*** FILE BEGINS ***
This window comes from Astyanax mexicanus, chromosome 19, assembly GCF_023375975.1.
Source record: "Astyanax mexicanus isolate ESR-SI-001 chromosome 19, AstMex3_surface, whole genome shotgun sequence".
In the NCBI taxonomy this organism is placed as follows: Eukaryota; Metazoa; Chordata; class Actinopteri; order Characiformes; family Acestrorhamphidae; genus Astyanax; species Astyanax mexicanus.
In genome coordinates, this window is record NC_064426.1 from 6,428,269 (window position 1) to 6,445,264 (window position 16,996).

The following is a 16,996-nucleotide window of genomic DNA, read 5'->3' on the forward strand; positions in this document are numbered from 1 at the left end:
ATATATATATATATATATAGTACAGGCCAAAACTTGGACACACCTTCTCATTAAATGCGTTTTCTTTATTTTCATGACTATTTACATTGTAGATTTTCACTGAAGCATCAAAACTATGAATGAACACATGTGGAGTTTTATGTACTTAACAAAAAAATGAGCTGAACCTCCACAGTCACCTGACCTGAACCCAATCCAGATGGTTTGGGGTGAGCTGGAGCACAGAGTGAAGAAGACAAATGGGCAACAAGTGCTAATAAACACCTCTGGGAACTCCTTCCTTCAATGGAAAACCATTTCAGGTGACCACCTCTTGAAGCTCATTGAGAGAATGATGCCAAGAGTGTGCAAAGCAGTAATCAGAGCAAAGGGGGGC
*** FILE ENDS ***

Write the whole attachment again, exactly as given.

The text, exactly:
This window comes from Astyanax mexicanus, chromosome 19, assembly GCF_023375975.1.
Source record: "Astyanax mexicanus isolate ESR-SI-001 chromosome 19, AstMex3_surface, whole genome shotgun sequence".
In the NCBI taxonomy this organism is placed as follows: Eukaryota; Metazoa; Chordata; class Actinopteri; order Characiformes; family Acestrorhamphidae; genus Astyanax; species Astyanax mexicanus.
In genome coordinates, this window is record NC_064426.1 from 6,428,269 (window position 1) to 6,445,264 (window position 16,996).

The following is a 16,996-nucleotide window of genomic DNA, read 5'->3' on the forward strand; positions in this document are numbered from 1 at the left end:
ATATATATATATATATATAGTACAGGCCAAAACTTGGACACACCTTCTCATTAAATGCGTTTTCTTTATTTTCATGACTATTTACATTGTAGATTTTCACTGAAGCATCAAAACTATGAATGAACACATGTGGAGTTTTATGTACTTAACAAAAAAATGAGCTGAACCTCCACAGTCACCTGACCTGAACCCAATCCAGATGGTTTGGGGTGAGCTGGAGCACAGAGTGAAGAAGACAAATGGGCAACAAGTGCTAATAAACACCTCTGGGAACTCCTTCCTTCAATGGAAAACCATTTCAGGTGACCACCTCTTGAAGCTCATTGAGAGAATGATGCCAAGAGTGTGCAAAGCAGTAATCAGAGCAAAGGGGGGC